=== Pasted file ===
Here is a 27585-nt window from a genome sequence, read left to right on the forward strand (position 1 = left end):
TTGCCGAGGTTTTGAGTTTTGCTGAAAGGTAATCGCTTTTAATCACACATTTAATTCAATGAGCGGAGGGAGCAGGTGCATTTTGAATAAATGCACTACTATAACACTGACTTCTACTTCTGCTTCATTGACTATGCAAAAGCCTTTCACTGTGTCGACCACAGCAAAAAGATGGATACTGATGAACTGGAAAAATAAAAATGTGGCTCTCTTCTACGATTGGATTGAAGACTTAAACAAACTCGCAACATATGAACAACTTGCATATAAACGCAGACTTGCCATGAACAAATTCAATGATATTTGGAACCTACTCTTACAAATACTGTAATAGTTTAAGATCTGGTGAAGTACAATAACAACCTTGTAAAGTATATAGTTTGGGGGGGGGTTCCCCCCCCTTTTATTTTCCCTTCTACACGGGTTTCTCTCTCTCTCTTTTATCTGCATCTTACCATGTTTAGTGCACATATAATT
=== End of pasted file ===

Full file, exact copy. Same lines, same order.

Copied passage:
Here is a 27585-nt window from a genome sequence, read left to right on the forward strand (position 1 = left end):
TTGCCGAGGTTTTGAGTTTTGCTGAAAGGTAATCGCTTTTAATCACACATTTAATTCAATGAGCGGAGGGAGCAGGTGCATTTTGAATAAATGCACTACTATAACACTGACTTCTACTTCTGCTTCATTGACTATGCAAAAGCCTTTCACTGTGTCGACCACAGCAAAAAGATGGATACTGATGAACTGGAAAAATAAAAATGTGGCTCTCTTCTACGATTGGATTGAAGACTTAAACAAACTCGCAACATATGAACAACTTGCATATAAACGCAGACTTGCCATGAACAAATTCAATGATATTTGGAACCTACTCTTACAAATACTGTAATAGTTTAAGATCTGGTGAAGTACAATAACAACCTTGTAAAGTATATAGTTTGGGGGGGGGTTCCCCCCCCTTTTATTTTCCCTTCTACACGGGTTTCTCTCTCTCTCTTTTATCTGCATCTTACCATGTTTAGTGCACATATAATT